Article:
Surely no followers of Jesus would ever dare show their face in public (except for that heroic band of women and a couple of high-society figures who dared offer burial to this discredited teacher). His disciples had plenty of enemies. They were terrified of the Jewish authorities who wanted to get rid of this noxious messianic heresy. And what if the Romans were planning to mop up all remnants of this dangerous nationalist terrorist cell (as they might suppose them to be)? The disciples' own sense of shame at their desertion of Jesus, their disappointment (with God maybe), their resentment at Jewish cruelty and Roman brutality, their utter confusion and total dismay would paralyse them.

That’s what Tacitus expected, but something else happened instead. ‘The pernicious superstition was checked for a moment, only to break out once more, not merely in Judaea the home of the disease, but in the capital itself [ie. Rome].’

Now this is fascinating! Whatever could have breathed new life into the ‘Jesus phenomenon’? The New Testament shows how those once defeated, disillusioned and frightened disciples came to believe that Jesus was alive – not that he had somehow cheated death by recovering from crucifixion, but that he had beaten it, conquering its power and starting the process that would will lead to death’s destruction! And that is good news indeed since everyone fears death.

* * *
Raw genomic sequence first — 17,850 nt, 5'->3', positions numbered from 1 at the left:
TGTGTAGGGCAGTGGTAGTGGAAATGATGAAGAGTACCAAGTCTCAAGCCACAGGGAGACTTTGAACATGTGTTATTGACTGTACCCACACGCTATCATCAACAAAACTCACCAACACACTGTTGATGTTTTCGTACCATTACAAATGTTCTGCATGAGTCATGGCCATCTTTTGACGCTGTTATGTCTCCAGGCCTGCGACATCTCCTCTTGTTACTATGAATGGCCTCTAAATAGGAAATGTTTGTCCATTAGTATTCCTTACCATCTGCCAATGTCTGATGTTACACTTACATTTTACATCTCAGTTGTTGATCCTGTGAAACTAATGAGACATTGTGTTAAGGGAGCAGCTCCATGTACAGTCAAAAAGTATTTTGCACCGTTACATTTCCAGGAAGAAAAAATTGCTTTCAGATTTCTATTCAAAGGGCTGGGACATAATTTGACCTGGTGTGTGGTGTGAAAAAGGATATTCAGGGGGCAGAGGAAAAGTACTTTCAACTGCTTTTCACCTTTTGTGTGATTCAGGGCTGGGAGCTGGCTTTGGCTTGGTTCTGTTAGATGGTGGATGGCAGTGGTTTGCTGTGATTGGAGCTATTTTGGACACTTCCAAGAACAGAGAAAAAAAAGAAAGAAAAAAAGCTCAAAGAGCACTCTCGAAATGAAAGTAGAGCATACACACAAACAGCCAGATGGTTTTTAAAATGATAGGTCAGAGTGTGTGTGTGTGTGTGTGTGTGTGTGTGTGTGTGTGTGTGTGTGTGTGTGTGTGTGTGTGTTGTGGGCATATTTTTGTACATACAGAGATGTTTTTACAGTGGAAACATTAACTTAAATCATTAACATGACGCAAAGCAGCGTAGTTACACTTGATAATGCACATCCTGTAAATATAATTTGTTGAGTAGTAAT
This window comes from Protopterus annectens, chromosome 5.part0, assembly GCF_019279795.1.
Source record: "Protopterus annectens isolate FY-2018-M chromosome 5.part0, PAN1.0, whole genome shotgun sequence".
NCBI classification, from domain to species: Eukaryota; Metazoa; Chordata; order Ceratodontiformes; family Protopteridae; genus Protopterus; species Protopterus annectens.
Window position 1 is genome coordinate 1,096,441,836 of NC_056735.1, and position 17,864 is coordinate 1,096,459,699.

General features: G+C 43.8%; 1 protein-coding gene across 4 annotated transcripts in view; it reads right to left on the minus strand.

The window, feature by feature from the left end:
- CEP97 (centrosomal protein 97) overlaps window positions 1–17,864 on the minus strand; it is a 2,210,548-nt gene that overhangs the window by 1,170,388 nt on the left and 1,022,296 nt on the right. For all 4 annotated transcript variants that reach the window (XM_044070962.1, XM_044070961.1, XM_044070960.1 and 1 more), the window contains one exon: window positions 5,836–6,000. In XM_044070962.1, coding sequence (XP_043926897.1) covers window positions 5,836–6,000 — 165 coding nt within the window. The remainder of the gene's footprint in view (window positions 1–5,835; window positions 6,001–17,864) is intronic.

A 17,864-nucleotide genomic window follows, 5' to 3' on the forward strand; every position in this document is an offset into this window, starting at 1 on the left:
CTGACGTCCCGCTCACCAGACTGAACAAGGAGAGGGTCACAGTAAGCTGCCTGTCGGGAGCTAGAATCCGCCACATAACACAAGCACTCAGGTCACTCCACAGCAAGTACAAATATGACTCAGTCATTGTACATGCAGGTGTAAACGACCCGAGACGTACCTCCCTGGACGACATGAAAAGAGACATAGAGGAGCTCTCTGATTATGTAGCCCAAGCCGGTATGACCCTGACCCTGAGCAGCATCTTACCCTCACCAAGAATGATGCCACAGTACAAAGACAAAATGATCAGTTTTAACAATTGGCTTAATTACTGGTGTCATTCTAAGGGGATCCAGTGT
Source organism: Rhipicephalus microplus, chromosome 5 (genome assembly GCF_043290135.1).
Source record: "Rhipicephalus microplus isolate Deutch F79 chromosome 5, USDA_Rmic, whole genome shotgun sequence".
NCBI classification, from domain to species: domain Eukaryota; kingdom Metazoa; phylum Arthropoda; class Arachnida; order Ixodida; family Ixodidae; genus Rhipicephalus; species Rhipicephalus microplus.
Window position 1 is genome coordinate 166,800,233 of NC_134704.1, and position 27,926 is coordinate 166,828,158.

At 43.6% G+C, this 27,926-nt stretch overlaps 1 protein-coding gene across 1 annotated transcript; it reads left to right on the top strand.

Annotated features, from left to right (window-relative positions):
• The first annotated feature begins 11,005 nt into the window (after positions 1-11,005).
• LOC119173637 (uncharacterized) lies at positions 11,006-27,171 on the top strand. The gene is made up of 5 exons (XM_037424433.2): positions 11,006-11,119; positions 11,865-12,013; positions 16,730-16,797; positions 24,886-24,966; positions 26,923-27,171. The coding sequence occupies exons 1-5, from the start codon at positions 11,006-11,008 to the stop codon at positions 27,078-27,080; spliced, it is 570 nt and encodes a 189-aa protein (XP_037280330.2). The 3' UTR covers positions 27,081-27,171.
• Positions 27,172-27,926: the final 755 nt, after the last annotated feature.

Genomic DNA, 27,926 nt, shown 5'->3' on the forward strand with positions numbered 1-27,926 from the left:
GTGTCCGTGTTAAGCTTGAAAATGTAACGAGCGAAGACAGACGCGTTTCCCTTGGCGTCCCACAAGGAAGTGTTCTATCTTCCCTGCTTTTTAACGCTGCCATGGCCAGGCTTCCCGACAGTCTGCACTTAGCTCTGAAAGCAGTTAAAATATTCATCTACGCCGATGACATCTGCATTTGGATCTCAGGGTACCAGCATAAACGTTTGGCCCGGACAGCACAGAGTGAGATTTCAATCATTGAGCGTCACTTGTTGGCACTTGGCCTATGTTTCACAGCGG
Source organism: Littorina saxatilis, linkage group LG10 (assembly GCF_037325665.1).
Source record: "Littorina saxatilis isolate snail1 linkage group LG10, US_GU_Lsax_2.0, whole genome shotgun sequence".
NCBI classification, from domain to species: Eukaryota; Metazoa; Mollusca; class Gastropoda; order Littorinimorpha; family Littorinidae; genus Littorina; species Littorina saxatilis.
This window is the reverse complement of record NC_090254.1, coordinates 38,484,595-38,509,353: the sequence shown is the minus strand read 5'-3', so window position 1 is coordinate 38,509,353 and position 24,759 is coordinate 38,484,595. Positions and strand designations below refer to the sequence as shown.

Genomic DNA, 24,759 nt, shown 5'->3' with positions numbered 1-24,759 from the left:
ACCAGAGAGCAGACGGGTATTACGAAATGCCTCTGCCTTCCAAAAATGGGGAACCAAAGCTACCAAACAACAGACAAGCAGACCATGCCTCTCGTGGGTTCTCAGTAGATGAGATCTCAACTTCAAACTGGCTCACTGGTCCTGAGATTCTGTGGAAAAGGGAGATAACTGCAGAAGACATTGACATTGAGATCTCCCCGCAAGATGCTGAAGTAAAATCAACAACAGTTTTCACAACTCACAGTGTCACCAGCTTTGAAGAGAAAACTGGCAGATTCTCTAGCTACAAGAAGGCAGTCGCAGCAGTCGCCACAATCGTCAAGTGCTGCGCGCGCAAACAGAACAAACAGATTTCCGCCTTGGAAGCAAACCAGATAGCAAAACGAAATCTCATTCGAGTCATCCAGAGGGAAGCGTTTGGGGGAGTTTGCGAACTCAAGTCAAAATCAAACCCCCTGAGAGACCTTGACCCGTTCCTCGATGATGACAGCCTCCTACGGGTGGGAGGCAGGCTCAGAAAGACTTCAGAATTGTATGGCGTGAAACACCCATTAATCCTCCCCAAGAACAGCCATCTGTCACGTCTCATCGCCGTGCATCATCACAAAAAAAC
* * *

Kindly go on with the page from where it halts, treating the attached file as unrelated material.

This is part 1 of a three-part series about The greatest day in history:

  • Part 1: A day of defeat?
  • Part 2: A magnificent triumph
  • Part 3: An invitation today

Footnotes
  1. Gospel writers Matthew, Mark and John were Jewish, Luke was Greek.
  2. Flavius Josephus, Jewish by birth, was prominent in the disastrous revolt against Rome that led to destruction of Temple and Jerusalem in AD 70; he surrendered to Vespasian – soon to be emperor – and became his secretary. Famous for his works The Antiquities of the Jews and The Wars of the Jews. He refers to Jesus in Antiquities Book 18, chapter 3: ‘when Pilate, at the suggestion of the principal men amongst us, had condemned him to the cross, those that loved him at the first did not forsake him, for he appeared to them alive again the third day . . . and the tribe of Christians so named from him are not extinct at this day.’
  3. Tacitus (lived about 55–120 AD) perhaps the greatest of Roman historians, wrote multi-volume works, the Histories and the Annals covering the reigns of Tiberius, Gaius Caligula, Claudius and Nero.
  4. Tacitus, Annals, Book XV, chapter 44. Christus is Latin form of Greek word Christos meaning ‘Anointed One’ or ‘Messiah’ in Hebrew.
  5. Deuteronomy 21:23; Galatians 3:13.

Picture credit: Tacitus (© Egisto Sani, used under a Creative Commons licence)